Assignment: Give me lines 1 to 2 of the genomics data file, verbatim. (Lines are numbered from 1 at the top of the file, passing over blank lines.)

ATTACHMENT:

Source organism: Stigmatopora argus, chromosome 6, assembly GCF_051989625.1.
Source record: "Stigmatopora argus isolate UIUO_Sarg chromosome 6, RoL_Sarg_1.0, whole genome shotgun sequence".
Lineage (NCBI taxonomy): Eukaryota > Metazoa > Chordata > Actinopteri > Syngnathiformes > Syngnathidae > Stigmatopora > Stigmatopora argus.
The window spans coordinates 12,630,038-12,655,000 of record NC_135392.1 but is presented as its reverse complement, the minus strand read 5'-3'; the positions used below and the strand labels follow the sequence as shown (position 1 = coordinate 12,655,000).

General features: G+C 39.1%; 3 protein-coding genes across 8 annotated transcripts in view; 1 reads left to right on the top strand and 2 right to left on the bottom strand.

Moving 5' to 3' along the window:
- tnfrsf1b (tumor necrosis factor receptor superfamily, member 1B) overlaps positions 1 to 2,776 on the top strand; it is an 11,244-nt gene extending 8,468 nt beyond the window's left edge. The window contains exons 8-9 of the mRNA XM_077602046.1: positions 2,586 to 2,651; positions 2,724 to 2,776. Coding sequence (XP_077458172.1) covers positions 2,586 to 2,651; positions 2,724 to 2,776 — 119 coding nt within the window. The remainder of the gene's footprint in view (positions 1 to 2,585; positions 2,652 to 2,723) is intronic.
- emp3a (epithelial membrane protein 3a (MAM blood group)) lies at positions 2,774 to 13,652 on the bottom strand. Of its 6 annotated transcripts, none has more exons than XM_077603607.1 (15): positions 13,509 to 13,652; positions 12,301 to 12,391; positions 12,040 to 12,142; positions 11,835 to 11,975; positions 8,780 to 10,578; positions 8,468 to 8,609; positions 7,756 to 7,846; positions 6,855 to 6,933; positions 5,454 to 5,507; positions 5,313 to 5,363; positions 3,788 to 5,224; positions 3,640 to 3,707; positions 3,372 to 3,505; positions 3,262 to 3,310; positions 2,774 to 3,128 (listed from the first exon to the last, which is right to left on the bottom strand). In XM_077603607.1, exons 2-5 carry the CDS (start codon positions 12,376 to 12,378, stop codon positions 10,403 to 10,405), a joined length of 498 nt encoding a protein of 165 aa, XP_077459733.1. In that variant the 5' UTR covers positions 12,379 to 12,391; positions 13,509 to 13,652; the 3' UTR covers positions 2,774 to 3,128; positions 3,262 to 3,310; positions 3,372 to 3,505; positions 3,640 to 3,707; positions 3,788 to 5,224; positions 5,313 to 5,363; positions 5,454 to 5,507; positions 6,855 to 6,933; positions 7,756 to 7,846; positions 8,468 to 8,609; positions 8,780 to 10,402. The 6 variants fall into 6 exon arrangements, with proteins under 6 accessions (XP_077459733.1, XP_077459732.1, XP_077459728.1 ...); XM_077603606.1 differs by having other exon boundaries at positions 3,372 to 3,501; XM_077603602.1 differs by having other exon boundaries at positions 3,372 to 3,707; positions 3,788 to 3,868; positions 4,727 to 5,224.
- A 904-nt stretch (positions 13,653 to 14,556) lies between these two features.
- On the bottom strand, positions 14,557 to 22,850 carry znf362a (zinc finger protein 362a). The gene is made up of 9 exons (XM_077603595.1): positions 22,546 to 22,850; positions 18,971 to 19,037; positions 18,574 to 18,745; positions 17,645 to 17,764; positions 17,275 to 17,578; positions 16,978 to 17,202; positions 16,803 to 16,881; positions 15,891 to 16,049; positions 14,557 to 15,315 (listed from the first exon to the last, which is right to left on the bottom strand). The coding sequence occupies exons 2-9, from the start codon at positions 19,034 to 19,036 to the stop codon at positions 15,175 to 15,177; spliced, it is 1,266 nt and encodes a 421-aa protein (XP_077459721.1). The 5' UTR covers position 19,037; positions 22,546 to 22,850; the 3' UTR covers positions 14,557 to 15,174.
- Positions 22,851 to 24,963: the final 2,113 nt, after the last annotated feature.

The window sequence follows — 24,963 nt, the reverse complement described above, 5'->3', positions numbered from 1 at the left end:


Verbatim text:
Source organism: Stigmatopora argus, chromosome 6, assembly GCF_051989625.1.
Source record: "Stigmatopora argus isolate UIUO_Sarg chromosome 6, RoL_Sarg_1.0, whole genome shotgun sequence".